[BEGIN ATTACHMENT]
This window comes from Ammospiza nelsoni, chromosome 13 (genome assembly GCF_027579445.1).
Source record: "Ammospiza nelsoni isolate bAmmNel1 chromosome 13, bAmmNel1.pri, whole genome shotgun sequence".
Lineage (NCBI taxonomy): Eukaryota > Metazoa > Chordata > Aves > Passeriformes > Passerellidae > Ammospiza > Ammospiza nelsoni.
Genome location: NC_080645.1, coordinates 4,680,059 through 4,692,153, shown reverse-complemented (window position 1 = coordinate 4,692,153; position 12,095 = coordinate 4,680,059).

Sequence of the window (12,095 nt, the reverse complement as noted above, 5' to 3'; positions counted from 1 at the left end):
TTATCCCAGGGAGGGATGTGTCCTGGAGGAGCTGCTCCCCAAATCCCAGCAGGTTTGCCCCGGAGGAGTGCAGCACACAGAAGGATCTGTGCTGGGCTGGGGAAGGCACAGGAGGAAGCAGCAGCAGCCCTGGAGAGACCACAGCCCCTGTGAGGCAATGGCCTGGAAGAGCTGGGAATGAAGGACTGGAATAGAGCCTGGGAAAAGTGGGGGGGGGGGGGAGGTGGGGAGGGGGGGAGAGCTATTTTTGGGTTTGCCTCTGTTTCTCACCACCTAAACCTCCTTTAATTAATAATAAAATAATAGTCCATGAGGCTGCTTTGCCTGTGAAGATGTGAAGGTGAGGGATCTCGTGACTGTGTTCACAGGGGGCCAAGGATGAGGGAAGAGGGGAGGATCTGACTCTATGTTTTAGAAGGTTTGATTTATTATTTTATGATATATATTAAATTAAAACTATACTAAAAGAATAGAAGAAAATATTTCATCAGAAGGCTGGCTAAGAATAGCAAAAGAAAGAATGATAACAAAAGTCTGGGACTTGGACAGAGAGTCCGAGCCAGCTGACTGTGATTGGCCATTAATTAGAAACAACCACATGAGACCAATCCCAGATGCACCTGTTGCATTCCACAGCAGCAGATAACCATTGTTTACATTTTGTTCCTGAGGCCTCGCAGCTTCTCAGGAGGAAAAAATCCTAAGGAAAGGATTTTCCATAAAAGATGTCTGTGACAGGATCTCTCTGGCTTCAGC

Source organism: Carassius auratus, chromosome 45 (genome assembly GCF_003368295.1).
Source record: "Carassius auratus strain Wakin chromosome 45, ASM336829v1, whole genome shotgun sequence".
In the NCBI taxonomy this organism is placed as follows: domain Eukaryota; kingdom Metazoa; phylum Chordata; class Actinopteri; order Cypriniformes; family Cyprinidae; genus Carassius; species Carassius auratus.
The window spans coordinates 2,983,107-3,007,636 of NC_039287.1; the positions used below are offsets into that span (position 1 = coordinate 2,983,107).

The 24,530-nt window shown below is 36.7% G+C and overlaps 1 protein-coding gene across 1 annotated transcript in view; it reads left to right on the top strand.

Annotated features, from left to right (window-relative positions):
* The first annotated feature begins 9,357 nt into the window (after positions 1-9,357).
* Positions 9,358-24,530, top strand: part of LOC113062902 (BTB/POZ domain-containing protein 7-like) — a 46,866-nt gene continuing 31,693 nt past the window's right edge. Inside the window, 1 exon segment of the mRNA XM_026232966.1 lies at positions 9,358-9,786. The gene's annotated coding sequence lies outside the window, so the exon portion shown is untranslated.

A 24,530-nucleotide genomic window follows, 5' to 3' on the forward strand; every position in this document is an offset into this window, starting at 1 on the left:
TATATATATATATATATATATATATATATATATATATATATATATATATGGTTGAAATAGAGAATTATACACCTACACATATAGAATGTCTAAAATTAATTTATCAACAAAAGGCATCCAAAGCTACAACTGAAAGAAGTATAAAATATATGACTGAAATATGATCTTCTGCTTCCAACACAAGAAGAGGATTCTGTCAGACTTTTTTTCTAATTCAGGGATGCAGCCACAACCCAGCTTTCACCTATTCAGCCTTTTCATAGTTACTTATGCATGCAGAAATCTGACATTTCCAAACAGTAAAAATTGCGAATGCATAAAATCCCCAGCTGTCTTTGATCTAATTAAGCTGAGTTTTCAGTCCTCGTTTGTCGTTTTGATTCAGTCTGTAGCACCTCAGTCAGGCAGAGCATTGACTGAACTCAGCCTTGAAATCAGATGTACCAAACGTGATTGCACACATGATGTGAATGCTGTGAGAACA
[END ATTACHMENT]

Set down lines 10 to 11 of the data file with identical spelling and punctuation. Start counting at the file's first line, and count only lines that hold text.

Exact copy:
The window spans coordinates 2,983,107-3,007,636 of NC_039287.1; the positions used below are offsets into that span (position 1 = coordinate 2,983,107).

The 24,530-nt window shown below is 36.7% G+C and overlaps 1 protein-coding gene across 1 annotated transcript in view; it reads left to right on the top strand.